CREDIT can make or break your future is the lesson of Dallas-based entrepreneur Arnita Johnson-Hall.
The founder of AMB Credit Consultants shared how she turned her poor credit score into a huge business opportunity.
Johnson-Hall recently spoke with CNBC and said it was in 2007 that she received a wake-up call that would change her life.
At the time, she was barely getting by with a $12 an hour job, when an opportunity with a starting salary of $60,000 came her way.
Things seemed to turn around, until this opportunity did not present itself. His downfall, it turns out, was his low 303 credit score.
How she started her stampede
This rejection was the ultimate motivation.
Johnson-Hall buckled down, studied its credit reports, corrected errors with each credit bureau, and imposed a strict budget on itself.
His credit score increased by 100 points in six months.
After this experience, she realized what she was doing for herself, what she could do for others, and her stampede began.
Reach $1 million in sales
Johnson-Hall started by helping family and friends improve their credit profile.
In late 2007, she bought a website and gave her business a name, AMB Credit Consultants.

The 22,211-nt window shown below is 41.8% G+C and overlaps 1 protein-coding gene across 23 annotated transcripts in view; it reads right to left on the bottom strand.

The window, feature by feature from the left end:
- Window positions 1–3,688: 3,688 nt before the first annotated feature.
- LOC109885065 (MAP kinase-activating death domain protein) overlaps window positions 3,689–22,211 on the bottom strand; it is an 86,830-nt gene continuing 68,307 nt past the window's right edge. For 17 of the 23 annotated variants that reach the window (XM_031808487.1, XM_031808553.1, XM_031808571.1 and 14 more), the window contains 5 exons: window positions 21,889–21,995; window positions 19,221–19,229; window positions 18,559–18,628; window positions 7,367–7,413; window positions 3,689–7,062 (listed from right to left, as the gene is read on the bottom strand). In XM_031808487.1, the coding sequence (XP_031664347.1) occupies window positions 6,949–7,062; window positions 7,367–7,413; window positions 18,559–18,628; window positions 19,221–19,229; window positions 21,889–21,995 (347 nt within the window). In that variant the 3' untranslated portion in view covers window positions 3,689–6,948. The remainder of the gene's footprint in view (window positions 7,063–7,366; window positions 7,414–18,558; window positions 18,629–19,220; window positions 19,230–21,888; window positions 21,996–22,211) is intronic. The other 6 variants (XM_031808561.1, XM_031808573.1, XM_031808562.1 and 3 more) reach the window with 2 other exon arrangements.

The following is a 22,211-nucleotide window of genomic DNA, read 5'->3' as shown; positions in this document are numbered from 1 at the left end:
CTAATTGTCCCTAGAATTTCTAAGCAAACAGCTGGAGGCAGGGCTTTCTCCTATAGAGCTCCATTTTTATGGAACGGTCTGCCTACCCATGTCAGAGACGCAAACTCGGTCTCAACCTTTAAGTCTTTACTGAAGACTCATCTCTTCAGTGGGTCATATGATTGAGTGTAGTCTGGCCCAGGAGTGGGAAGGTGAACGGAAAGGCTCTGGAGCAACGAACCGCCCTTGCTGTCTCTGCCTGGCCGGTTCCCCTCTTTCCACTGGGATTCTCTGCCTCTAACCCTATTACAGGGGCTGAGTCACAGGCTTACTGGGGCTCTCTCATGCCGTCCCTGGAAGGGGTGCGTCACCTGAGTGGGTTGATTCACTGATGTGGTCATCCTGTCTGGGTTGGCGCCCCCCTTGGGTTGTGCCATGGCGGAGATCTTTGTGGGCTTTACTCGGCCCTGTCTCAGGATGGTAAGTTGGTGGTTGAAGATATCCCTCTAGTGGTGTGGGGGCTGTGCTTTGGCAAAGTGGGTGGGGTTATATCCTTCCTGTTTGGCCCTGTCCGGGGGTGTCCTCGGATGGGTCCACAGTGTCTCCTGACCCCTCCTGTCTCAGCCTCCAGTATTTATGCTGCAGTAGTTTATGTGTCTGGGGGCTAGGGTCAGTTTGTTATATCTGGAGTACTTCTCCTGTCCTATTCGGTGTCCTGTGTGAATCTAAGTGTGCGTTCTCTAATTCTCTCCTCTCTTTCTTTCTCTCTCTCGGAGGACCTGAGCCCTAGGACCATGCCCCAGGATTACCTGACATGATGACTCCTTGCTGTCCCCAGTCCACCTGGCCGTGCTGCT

Business was slow at first. Her first product offering was a free consultation and six-month credit education program, which she marketed for $149.
She stuck to it, becoming a board-certified credit counselor and gradually promoting more on social media.
Fast forward to 2016 and AMB Credit Consultants was grossing $1.1 million.
Build a business
Once Johnson-Hall had the capital, his business turned into an outright business.
In 2013, she started promoting on luxury credita blog that provides free credit advice to readers and sells books on financial literacy.
Then Johnson-Hall launched Luxury Lifestyle Plannera range of journals with useful tools for budgeting.
His company now has 10 employees.
In 2021, she worked with 672 clients.
His tips for starting a business
Make your story part of your brand. “An important part of my AMB brand story is my triumph over my poor credit rating and financial instability,” Johnson-Hall told CNBC.
Be specific about who you can help. “In the beginning, my mission was to help anyone. Then I realized that I knew what it was like to be a young black single mother on government assistance, so I had an ability unique in helping these women,” Johnson-Hall explained. .
Focus on the community. Johnson-Hall spends a lot of time and effort connecting personally with its followers. As she said, “Having a large following on social media isn’t enough. You need to cultivate a supportive community by engaging with your followers, responding to their needs, and asking for feedback.”
The Sun explains how to fix errors on your credit report and how you can check your credit score.
Plus, how to build your credit score.
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